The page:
It's a major natural disaster that slowly grows in one place and then moves across a region, gaining intensity and size. As it spreads, it destroys land, ruins agriculture and tears apart communities, and it can kill people.
It's a drought.
Researchers are just beginning to view droughts as this type of dynamic force, and some hope that soon they will be monitored similarly to hurricanes — with scientists able to predict their development, helping to protect those living in their path.
Ten percent of droughts travel between 1,400 to 3,100 kilometers from where they begin, according to a recent study. The study, which analyzed 1,420 droughts between 1979 and 2009, identified "hot spots" around the world and common directions in which droughts move.
Some droughts in the southwest United States, for example, tend to move from south to north. In Argentina, they usually migrate the opposite direction. In Central Africa, droughts tend to go southeastern toward the coast.
"It can start somewhere, move throughout the continent, and obviously cause harm throughout its way," Julio Herrera-Estrada, a doctoral candidate at Princeton University and leader of the study, said Thursday.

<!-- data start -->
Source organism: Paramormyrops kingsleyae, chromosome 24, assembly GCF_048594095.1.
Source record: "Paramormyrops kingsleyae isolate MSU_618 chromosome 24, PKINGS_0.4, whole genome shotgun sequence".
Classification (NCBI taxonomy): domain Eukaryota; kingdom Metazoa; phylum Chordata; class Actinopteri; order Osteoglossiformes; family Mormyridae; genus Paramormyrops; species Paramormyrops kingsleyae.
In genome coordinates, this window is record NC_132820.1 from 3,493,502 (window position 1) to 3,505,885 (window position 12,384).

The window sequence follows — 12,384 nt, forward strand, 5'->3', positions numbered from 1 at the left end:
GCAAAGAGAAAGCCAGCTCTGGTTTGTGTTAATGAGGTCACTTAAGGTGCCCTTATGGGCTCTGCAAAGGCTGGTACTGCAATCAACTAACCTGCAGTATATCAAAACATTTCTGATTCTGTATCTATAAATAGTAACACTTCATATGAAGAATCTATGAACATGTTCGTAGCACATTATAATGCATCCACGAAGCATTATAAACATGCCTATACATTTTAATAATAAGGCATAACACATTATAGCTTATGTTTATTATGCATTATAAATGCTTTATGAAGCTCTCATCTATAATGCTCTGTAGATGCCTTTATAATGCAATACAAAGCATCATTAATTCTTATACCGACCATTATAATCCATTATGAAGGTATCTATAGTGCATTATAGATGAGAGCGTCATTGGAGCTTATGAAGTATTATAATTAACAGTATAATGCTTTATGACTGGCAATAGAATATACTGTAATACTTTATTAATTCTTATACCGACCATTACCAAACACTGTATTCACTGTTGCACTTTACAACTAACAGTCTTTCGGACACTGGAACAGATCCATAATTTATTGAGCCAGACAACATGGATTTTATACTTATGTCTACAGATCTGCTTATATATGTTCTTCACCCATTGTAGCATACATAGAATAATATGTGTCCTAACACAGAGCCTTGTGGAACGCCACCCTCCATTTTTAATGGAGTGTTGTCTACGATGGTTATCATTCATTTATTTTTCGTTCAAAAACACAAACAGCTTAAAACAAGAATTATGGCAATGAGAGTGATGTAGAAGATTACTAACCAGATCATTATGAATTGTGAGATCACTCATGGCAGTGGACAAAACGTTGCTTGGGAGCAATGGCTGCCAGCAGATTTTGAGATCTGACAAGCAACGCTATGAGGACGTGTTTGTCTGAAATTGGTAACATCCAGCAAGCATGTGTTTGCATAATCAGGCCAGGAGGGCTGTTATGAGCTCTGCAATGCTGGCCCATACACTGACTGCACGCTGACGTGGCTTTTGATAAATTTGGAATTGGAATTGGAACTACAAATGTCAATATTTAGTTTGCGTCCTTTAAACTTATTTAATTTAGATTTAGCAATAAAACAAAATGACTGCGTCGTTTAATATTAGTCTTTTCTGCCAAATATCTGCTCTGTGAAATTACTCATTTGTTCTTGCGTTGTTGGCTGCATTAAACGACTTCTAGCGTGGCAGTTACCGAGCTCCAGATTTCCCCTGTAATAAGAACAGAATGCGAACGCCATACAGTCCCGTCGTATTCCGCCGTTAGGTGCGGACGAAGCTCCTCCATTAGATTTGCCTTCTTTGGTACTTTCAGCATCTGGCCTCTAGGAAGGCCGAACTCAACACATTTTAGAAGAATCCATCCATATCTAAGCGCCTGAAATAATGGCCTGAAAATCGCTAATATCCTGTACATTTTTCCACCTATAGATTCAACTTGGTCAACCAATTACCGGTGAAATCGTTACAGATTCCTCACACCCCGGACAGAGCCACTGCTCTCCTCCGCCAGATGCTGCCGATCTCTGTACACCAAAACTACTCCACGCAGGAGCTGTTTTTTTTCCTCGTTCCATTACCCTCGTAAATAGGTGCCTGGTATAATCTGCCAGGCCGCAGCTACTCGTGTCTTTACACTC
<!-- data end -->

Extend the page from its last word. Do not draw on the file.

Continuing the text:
Droughts that travel are usually the largest and most disastrous, the scientists found. They can cause a loss of agriculture, wildlife, wetlands and human life, according to the National Drought Mitigation Center in Lincoln, Nebraska.
They are also one of the most expensive natural disasters that people face today, according to Herrera-Estrada, who collaborated on the study with the International Institute for Applied Systems Analysis in Vienna.
The most recent moving drought that Herrera-Estrada studied began in 2008 in Ukraine and Russia, and moved 1,700 kilometers northeast, ending in northwest Russia and affecting parts of Kazakhstan on the way. It lasted almost a year.
"People haven't really thought of droughts in this way," he told the Thomson Reuters Foundation.
Future research, Herrera-Estrada said, can shed light on what mechanisms cause some droughts to move and what affects their paths. This can be done accurately, however, only through collaboration among national governments, he said.
"It's important to have a global or a continental understanding about how droughts are behaving," he said. Collaboration "benefits people on the ground, farmers, cities that need water, power plants that need water."
The study was published last week in the journal Geophysical Research Letters.